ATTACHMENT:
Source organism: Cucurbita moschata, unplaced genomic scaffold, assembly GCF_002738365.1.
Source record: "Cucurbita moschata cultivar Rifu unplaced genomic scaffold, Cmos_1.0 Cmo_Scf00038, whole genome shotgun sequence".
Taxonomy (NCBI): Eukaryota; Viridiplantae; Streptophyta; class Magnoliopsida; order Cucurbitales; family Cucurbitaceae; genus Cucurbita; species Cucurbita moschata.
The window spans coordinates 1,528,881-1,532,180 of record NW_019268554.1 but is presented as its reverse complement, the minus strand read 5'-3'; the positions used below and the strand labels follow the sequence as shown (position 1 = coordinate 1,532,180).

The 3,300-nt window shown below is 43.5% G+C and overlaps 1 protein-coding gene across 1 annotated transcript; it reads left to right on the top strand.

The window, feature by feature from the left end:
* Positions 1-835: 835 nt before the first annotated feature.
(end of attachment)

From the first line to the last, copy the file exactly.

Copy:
Source organism: Cucurbita moschata, unplaced genomic scaffold, assembly GCF_002738365.1.
Source record: "Cucurbita moschata cultivar Rifu unplaced genomic scaffold, Cmos_1.0 Cmo_Scf00038, whole genome shotgun sequence".
Taxonomy (NCBI): Eukaryota; Viridiplantae; Streptophyta; class Magnoliopsida; order Cucurbitales; family Cucurbitaceae; genus Cucurbita; species Cucurbita moschata.
The window spans coordinates 1,528,881-1,532,180 of record NW_019268554.1 but is presented as its reverse complement, the minus strand read 5'-3'; the positions used below and the strand labels follow the sequence as shown (position 1 = coordinate 1,532,180).

The 3,300-nt window shown below is 43.5% G+C and overlaps 1 protein-coding gene across 1 annotated transcript; it reads left to right on the top strand.

The window, feature by feature from the left end:
* Positions 1-835: 835 nt before the first annotated feature.